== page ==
Autonomous vehicles are progressing faster than ever before, to the point where fully autonomous vehicles already exist on public roads today.
Where are we at?
Great question. According to Automotive World, we've already begun introducing autonomous vehicles at a steady albeit extremely slow pace. In the United Kingdom, Automated Lane Keeping Systems (ALKS) are being added to certain roads.
Take Toyota for example - who is planning on building a "City for Self-Driving Cars". Planned for construction at the base of Mount Fuji, streets are planned to be split three ways. This allows for autonomous vehicles, regular vehicles, and pedestrians to be safely separated.
Other companies, like AutoX, based in China, are also getting a big boost. The Chinese government is extremely influential in accelerating this process as they can help out with legislation issues; they even have 30-mile "self-driving zones" where self driving cars can freely roam. In addition, by installing infrastructure to help autonomous vehicles using V2X ("vehicle to everything") technology, vehicles can gain situational awareness beyond what the vehicle itself can see.
There's a lot to look forward to, but at the moment there's still quite a few challenges preventing these theories and small-scale tests from becoming more mainstream.
What still needs to happen to overcome challenges?
For one, vehicle safety.
It's already known that with every level of automation, vehicles become just a little safer, but as with all new technologies we tend to take accidents caused by autonomous vehicles much more seriously than traditional vehicle accidents. Even though over 36,000 people were killed from motor vehicle crashes in 2019 alone (nearly 100 people everyday - and this is just in the United States!), we often dismiss these. In contrast, a single autonomous vehicle crash often makes nationwide headlines.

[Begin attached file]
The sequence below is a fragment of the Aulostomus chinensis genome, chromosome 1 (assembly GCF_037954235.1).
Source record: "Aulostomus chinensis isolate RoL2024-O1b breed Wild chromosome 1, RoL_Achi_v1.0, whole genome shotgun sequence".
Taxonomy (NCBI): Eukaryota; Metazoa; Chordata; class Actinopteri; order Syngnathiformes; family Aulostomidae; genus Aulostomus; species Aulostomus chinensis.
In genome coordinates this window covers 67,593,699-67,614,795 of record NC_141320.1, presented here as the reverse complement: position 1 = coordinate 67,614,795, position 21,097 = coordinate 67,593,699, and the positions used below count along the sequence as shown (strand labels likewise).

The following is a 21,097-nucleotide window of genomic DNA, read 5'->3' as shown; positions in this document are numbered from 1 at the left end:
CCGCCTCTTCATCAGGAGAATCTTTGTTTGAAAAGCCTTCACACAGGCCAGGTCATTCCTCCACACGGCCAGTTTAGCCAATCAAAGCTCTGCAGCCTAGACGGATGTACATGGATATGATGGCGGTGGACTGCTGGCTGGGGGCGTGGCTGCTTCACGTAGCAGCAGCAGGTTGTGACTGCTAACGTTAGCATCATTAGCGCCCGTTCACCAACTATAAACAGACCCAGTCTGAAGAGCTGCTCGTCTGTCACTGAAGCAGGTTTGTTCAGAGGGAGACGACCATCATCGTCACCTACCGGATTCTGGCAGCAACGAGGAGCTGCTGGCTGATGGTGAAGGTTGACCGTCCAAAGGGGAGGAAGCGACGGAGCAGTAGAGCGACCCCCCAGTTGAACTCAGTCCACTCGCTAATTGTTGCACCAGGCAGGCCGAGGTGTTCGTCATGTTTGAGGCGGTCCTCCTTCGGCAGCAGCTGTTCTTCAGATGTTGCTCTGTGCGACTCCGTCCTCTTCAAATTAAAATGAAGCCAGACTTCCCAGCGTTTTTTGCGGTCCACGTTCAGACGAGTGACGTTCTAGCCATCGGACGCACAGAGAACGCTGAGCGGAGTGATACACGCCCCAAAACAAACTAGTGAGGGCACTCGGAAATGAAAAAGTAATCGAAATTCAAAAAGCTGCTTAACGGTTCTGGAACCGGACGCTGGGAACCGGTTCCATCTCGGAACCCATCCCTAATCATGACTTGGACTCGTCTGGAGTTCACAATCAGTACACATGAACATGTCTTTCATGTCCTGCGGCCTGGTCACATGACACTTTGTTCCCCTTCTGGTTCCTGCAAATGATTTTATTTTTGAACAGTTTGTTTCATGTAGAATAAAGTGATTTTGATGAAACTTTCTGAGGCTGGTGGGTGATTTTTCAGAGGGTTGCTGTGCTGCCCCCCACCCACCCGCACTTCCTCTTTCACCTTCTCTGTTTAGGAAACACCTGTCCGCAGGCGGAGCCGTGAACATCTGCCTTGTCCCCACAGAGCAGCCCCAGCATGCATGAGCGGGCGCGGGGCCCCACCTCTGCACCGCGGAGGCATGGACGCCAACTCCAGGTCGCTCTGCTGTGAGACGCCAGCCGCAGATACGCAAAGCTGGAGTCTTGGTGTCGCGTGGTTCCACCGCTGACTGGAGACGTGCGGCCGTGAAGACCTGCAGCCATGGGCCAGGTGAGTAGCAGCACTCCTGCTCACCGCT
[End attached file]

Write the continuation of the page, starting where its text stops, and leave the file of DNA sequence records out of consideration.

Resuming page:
The other big issue is with ethics. Ethics are a big problem; do you trust a machine with a person (or even multiple) lives?
What are the ethical obstacles?
There are quite a few. Moral Machine allows anyone to see their own moral compass regarding some of the more... morbid... thought processes, but there's also plenty of mundane day-to-day questions being asked every second by a self driving car.
"How will an autonomous car overtake another car?"
"What will it do when it senses a pedestrian?"
"How do we collect enough data to drive safely?"
These are just some of the questions Zoox had to ask when designing their fully autonomous self-driving cars, and were also certainly asked by every other autonomous car company. Computers don't "see" the same way we do - if anything, the fact that we've even achieved computer vision using lasers and sensors is quite astonishing.
The other ethical obstacle is simply public acceptance. Autonomous vehicles can be a thousand times safer than conventional vehicles, but even if they are - and still cause tens of deaths per year (in contrast to tens of thousands) - people will continue to be hesitant of them for a good while.
Remember when people protested against cars when they were first invented?
It's normal to be hesitant of emerging technology. Risks and benefits are uncertain and long term implications are hazy. That being said, while the future isn't particularly clear, we can be pretty optimistic that autonomous vehicles are coming sooner than later.